Feedback is a meaningful way to learn and grow in your professional career. Learning how to ask for feedback can be an important ability to have in your arsenal of skills. Top-performing professionals are the best they can be because they constantly look for ways to improve. Becoming a top-performing professional means becoming good at accepting feedback and knowing how and when to ask for it.
Feedback can be either positive or negative, but it will always be a learning experience. It may be daunting at first to ask for feedback. Maybe you feel anxious about having to ask for someone’s advice, or worried about how to apply critiques! Remember, you can’t expect yourself to be good at everything – everybody has room for growth some way or another. It’s completely normal and encouraged to ask others for their feedback. Feedback lets you know of your strengths and weaknesses and the necessary steps to take advantage of those strengths and fix those weaknesses.
Learning how to ask for feedback can be the difference between being a good employee or a great employee. If you are ready to improve yourself as a professional by seeking feedback from your colleagues, keep reading!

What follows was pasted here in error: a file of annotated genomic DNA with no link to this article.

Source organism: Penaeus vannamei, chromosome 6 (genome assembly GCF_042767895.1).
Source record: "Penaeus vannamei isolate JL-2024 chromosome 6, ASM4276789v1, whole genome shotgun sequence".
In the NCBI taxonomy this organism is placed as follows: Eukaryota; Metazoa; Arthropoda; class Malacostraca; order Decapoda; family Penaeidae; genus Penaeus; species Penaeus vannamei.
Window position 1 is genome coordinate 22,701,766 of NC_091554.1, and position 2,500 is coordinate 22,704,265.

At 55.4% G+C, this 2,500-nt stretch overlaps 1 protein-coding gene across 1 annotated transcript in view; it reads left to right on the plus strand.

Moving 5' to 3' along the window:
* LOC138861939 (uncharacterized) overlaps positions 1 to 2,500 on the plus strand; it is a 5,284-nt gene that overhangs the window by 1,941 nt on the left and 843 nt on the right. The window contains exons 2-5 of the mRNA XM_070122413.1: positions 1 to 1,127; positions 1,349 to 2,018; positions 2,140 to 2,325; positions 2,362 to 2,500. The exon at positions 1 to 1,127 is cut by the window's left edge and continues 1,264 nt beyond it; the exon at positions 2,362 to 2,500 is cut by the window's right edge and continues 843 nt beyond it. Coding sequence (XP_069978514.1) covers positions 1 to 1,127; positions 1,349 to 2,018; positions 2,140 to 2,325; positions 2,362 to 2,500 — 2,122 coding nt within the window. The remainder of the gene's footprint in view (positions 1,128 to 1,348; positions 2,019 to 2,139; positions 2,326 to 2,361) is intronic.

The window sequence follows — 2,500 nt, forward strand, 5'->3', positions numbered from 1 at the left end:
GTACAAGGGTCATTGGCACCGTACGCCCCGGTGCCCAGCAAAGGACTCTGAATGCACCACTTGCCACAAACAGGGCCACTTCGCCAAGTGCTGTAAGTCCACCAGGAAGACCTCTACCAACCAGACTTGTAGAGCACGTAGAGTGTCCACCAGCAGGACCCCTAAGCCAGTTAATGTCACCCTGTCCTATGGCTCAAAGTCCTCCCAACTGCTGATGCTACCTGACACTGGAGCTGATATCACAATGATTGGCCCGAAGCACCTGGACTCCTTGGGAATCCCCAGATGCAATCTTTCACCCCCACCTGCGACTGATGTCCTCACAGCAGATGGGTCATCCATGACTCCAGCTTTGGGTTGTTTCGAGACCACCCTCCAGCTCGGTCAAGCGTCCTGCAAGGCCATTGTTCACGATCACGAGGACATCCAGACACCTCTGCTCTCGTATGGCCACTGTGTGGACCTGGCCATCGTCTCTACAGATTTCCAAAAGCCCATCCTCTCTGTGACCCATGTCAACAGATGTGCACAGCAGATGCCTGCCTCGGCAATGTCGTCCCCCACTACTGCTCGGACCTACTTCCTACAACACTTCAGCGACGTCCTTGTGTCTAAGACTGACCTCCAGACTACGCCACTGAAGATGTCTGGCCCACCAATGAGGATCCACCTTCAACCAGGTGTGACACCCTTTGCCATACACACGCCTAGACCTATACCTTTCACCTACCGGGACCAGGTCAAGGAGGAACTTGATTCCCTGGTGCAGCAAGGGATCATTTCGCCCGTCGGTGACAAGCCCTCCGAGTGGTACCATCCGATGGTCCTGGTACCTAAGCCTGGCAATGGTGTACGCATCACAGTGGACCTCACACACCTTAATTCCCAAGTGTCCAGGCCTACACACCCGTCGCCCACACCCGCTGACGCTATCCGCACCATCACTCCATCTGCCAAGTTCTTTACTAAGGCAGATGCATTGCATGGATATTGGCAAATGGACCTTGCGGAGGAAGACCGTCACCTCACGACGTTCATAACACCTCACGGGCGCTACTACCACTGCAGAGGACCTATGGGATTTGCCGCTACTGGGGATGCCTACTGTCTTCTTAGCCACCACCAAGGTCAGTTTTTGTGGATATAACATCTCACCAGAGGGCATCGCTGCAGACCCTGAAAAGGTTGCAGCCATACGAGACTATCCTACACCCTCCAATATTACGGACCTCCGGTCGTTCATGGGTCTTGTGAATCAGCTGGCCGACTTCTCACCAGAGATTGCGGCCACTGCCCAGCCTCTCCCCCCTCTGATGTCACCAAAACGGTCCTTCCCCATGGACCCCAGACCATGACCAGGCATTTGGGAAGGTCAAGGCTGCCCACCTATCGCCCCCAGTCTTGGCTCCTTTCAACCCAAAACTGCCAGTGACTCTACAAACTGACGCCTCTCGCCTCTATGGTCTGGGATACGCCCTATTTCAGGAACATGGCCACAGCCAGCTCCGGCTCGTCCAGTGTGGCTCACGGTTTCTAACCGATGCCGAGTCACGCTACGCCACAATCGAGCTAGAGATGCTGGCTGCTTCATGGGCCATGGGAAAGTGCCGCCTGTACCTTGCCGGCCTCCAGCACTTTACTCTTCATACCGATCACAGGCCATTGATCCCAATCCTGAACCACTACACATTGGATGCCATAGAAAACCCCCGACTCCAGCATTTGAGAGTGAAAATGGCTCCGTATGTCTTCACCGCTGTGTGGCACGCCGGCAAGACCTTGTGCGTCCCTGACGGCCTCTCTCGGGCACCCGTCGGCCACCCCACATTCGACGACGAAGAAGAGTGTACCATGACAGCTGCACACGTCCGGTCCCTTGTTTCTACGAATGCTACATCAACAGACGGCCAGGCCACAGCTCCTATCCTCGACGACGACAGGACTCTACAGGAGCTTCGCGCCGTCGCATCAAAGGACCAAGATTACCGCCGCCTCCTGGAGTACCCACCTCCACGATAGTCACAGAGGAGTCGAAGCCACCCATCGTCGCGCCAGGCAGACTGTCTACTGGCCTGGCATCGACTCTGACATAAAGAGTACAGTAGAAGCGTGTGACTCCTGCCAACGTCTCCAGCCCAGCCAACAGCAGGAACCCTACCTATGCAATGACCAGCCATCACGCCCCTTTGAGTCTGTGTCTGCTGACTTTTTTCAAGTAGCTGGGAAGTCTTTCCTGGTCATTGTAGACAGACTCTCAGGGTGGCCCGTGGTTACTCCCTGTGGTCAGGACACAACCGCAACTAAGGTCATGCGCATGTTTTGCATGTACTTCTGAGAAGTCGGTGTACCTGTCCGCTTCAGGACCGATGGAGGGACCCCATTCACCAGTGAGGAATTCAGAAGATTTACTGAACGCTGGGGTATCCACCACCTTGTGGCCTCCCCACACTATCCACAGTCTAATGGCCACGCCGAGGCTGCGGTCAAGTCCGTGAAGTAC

The first step of asking for feedback is determining who you will be seeking critiques from. Not everyone can, or will, give you helpful feedback about everything. Choose wisely when deciding who you will go to for advice on your workplace performance.
If you want feedback on a work-related item, it’s best to start with your close circle. Co-workers or any collaborators that you spend most of your time with will know you the best. These people should be able to point out your strengths and weaknesses after spending time working with you. Try to seek colleagues who are in your field of expertise. This should be a person you trust and know will be honest with you.